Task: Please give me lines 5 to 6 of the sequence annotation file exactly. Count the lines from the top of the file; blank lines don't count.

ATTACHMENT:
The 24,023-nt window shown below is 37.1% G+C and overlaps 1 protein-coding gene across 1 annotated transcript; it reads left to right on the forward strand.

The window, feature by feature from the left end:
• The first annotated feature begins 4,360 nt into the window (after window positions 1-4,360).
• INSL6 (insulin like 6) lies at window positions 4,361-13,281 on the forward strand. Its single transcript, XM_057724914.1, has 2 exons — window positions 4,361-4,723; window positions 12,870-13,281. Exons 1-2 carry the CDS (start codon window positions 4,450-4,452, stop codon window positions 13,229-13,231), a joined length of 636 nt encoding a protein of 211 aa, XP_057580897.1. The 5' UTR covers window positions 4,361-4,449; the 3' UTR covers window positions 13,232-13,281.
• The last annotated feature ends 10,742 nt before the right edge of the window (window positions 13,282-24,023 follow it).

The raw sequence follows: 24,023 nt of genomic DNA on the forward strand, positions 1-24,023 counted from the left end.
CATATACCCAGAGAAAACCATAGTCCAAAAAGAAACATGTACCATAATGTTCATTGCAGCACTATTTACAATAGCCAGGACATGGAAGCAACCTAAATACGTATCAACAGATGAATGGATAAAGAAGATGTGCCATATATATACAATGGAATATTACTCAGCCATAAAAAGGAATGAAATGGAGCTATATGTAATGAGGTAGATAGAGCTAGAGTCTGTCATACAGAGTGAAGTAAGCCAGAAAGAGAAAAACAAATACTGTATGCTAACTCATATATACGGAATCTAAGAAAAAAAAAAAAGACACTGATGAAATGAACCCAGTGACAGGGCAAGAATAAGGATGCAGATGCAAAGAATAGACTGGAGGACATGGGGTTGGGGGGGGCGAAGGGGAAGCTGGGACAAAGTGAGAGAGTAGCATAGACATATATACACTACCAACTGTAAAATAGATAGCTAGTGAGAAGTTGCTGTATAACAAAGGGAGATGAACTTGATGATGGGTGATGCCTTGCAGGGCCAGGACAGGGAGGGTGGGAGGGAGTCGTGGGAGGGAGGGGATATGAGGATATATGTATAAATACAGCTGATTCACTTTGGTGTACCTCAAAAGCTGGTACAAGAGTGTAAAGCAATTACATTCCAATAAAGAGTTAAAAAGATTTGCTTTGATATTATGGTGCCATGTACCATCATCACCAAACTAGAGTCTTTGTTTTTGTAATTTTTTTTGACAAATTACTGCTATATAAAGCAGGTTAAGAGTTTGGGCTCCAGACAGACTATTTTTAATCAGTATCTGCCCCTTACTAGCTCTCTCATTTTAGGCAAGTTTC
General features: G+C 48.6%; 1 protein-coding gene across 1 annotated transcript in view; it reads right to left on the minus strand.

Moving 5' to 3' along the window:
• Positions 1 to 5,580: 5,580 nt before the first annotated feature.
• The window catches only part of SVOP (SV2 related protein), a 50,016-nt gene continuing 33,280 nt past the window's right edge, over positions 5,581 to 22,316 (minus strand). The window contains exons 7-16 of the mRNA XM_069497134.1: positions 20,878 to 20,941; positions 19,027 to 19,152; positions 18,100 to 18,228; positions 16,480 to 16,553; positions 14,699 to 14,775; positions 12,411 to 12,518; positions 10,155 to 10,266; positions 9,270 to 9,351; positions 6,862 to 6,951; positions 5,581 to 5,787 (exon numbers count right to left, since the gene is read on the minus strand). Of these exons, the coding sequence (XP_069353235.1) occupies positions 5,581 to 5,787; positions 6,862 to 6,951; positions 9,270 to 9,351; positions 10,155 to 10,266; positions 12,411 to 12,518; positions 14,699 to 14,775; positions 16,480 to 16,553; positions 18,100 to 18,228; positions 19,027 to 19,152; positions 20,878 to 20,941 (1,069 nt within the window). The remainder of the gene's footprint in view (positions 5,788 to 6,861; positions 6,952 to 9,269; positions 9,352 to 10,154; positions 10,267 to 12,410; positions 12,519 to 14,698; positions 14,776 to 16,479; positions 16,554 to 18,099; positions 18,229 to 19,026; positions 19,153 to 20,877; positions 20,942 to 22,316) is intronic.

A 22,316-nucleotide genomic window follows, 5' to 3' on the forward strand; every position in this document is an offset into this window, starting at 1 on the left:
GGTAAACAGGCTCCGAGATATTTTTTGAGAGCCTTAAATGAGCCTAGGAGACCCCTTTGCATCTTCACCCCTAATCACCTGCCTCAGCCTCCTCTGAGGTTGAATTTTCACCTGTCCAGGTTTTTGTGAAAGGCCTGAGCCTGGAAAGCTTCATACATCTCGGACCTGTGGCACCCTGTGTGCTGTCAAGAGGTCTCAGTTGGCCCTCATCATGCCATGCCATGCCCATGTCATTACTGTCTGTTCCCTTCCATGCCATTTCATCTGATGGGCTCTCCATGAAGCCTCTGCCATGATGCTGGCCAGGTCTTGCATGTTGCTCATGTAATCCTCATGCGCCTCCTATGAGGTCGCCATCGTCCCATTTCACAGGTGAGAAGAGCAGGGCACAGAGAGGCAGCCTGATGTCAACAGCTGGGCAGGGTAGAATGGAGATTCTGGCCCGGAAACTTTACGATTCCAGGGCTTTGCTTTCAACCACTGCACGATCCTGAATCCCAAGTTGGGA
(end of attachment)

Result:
• The last annotated feature ends 10,742 nt before the right edge of the window (window positions 13,282-24,023 follow it).

The raw sequence follows: 24,023 nt of genomic DNA on the forward strand, positions 1-24,023 counted from the left end.